And so I am here, and continue to host Fusor.net at my own expense, because of this conviction: Fusion is NOT "20 years in the future and always will be." It is 50 years in the past.

We missed it.

And now we have to find it again.
Paul Schatzkin, aka "The Perfesser" – Founder and Host of Fusor.net
Author of The Boy Who Invented Television - http://farnovision.com/book.html
"Fusion is not 20 years in the future; it's 50 years in the past and we missed it."
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Re: Greetings, Coulter-Smithies

Postby Doug Coulter » Tue Oct 27, 2015 1:43 pm

We're honored to have you, Paul! Welcome to the board. Your forums do yeoman work in introducing beginners to the field - much more than we could do here, and I'm glad it's there.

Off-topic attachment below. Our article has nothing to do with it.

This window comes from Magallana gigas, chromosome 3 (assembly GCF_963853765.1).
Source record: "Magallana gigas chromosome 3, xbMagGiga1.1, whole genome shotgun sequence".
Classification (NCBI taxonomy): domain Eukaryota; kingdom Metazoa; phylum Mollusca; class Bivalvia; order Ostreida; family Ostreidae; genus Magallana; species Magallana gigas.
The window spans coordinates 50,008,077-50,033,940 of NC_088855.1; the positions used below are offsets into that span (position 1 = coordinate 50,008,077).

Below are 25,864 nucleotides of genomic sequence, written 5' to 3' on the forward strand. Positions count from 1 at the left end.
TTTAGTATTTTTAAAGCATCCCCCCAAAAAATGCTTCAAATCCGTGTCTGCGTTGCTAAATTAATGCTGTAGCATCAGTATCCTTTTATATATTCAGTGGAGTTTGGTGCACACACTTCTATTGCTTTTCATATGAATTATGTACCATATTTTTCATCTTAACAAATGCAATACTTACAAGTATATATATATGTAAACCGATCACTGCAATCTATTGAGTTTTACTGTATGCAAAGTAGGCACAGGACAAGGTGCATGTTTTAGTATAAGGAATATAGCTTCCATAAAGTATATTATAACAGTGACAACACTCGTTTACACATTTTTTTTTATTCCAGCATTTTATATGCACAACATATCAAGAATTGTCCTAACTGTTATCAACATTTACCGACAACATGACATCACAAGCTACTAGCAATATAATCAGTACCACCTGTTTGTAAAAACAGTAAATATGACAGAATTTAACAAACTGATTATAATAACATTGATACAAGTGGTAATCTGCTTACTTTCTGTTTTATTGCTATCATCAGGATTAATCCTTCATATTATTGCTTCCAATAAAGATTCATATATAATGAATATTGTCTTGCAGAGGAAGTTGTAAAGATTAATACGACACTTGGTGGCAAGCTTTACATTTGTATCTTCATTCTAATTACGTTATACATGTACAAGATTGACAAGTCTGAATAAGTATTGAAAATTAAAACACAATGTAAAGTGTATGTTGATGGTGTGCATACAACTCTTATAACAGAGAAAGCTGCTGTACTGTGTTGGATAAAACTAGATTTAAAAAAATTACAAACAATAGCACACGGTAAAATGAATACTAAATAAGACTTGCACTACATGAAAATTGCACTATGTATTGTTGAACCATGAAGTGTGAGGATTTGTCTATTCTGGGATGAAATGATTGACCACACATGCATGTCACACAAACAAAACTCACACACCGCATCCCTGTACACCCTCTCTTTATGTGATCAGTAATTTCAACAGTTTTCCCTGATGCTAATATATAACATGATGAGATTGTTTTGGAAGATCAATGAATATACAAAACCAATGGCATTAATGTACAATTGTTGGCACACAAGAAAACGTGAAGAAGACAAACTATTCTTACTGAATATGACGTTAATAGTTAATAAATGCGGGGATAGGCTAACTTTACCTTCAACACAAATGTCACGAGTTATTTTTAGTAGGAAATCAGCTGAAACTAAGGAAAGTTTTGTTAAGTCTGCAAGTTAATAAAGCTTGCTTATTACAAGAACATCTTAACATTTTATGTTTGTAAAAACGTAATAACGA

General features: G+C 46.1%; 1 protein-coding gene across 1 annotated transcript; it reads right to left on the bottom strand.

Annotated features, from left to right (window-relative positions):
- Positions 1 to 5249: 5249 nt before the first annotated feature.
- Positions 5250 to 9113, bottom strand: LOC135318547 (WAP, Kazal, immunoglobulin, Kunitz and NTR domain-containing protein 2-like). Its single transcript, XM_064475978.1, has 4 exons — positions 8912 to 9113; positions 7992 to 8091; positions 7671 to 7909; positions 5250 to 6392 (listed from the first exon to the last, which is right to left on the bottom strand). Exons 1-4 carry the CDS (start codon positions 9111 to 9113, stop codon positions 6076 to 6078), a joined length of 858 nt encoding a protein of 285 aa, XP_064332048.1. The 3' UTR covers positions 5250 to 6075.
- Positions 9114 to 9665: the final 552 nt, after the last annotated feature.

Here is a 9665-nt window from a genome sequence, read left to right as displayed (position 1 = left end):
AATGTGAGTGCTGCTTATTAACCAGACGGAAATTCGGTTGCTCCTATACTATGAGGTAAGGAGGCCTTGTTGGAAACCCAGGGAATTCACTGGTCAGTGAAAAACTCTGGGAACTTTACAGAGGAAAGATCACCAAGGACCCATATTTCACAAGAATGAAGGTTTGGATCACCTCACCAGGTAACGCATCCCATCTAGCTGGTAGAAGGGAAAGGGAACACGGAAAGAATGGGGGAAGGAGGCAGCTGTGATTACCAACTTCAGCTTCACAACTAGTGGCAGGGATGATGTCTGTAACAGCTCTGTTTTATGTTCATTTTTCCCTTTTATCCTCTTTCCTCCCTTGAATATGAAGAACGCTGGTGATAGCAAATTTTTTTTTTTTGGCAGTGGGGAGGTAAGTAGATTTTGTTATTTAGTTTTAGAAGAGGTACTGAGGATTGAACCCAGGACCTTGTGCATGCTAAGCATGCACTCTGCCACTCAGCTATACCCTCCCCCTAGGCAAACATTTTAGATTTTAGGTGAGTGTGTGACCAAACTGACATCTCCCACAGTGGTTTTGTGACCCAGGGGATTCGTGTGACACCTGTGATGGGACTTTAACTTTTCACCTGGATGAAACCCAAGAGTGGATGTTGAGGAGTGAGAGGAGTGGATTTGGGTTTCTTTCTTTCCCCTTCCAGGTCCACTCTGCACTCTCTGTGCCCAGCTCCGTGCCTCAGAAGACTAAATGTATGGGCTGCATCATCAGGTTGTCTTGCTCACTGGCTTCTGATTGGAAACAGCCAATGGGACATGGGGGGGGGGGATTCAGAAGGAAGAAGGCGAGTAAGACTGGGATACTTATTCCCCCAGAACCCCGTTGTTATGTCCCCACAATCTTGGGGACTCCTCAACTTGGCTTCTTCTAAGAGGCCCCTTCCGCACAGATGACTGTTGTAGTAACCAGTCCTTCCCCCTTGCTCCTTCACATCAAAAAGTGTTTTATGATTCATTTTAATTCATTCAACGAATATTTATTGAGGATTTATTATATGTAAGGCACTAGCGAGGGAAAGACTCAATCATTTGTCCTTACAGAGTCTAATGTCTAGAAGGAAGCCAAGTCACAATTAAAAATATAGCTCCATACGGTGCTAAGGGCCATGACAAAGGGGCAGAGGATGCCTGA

Like you, I think this is too important to allow some single big business (or government) to monopolize it. The energy business is just too important to humanity as a whole for those shenanigans. It's not like the existing companies won't make plenty of money from it regardless - someone has to build all the units, deal with customers, support it all, and so on, which is generally remunerative. I'm sure not going into the production business myself!

Like you, I believe (and have some data to back this up) that "the answer" is not brute force, but subtlety. In fact, my recent breakthrough could have been achieved long ago - and by accident, under the right conditions, which may have prevailed, but not been properly monitored (after all, things like data acquisition were done by hand writing meter readings, and oscilloscopes were rare and expensive, for just a couple examples).